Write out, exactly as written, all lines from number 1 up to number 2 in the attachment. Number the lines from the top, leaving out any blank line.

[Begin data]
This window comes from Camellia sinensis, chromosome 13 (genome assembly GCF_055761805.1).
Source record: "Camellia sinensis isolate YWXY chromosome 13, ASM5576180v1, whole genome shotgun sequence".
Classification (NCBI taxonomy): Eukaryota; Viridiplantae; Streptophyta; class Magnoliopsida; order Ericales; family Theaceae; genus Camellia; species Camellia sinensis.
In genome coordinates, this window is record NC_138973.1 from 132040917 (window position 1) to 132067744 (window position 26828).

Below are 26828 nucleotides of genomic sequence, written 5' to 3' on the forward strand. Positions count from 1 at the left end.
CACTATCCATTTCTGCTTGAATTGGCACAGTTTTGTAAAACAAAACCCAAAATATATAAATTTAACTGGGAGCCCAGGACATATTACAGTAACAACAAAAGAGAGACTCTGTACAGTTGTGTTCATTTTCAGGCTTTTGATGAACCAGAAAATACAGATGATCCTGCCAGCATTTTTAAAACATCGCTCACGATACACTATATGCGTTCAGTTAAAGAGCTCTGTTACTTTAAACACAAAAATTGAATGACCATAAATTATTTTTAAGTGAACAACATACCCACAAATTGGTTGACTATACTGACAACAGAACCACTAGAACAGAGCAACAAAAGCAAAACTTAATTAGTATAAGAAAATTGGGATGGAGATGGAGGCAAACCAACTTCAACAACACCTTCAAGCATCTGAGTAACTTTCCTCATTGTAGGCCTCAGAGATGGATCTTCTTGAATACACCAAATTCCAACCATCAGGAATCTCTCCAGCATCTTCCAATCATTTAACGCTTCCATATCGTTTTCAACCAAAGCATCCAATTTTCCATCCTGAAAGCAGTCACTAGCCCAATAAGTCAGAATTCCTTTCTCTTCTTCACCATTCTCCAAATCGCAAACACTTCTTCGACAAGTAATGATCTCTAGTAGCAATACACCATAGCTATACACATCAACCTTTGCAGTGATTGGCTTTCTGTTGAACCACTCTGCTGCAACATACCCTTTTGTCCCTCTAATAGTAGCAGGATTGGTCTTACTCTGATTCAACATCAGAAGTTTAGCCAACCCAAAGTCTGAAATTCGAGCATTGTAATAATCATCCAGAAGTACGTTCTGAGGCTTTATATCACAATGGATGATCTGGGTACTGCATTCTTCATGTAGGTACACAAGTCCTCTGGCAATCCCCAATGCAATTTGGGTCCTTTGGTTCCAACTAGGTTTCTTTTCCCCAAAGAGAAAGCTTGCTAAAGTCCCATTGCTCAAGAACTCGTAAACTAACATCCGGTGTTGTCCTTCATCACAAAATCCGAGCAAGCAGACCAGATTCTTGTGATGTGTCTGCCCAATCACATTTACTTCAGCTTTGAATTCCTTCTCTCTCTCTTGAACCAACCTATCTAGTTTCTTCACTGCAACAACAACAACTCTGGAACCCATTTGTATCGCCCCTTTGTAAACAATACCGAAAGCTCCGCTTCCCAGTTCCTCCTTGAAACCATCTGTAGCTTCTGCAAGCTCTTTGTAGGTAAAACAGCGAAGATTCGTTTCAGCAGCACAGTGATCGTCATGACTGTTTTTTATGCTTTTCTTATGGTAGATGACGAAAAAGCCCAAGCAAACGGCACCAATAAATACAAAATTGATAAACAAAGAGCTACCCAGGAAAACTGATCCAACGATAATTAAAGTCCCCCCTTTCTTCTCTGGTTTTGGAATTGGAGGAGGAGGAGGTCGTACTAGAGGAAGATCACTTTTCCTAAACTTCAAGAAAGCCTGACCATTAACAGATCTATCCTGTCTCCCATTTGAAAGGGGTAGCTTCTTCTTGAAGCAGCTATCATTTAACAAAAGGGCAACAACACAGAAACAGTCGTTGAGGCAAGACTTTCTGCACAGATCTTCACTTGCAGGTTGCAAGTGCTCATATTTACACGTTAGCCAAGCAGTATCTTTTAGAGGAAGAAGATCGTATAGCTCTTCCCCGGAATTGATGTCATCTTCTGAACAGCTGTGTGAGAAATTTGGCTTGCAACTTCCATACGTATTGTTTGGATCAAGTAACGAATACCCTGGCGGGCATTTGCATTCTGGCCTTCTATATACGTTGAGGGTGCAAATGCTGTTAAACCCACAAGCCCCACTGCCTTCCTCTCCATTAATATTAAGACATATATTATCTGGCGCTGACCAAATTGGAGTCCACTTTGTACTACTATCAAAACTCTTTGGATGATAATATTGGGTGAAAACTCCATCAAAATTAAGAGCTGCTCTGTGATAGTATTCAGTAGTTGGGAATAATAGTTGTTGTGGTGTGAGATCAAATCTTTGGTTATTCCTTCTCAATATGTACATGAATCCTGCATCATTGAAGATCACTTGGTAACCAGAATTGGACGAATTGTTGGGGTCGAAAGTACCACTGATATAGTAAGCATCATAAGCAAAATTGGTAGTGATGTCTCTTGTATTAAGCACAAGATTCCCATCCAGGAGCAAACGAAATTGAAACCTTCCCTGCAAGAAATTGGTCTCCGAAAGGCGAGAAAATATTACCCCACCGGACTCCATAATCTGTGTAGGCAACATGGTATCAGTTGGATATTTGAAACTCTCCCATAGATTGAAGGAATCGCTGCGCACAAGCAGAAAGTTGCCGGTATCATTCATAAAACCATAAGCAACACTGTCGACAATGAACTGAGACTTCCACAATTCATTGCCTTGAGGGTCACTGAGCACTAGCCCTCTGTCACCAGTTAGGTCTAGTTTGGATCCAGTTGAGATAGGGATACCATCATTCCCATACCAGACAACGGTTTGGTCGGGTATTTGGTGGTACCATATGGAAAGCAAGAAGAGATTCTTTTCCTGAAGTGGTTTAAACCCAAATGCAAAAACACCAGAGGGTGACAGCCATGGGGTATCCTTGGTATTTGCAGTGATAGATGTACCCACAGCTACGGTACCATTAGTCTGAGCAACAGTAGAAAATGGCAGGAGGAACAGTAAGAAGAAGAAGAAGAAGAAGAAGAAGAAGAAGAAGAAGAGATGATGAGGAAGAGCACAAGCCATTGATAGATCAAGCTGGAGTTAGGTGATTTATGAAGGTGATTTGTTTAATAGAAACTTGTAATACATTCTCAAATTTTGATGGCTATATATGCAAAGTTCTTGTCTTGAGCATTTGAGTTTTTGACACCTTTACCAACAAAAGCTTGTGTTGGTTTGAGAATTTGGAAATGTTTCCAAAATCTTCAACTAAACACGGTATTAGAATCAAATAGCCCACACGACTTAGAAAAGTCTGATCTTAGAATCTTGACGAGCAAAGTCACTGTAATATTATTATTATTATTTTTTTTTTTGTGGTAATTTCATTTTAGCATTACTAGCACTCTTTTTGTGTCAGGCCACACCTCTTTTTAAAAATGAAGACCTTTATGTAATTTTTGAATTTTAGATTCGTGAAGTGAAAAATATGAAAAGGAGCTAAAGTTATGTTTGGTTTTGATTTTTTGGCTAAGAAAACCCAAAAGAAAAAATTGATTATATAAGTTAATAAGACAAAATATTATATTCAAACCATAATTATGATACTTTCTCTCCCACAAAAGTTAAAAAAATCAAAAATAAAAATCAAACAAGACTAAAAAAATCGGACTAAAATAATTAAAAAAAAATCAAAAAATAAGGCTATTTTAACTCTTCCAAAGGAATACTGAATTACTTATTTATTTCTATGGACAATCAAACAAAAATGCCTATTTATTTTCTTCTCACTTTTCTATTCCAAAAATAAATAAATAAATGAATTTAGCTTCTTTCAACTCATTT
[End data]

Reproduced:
This window comes from Camellia sinensis, chromosome 13 (genome assembly GCF_055761805.1).
Source record: "Camellia sinensis isolate YWXY chromosome 13, ASM5576180v1, whole genome shotgun sequence".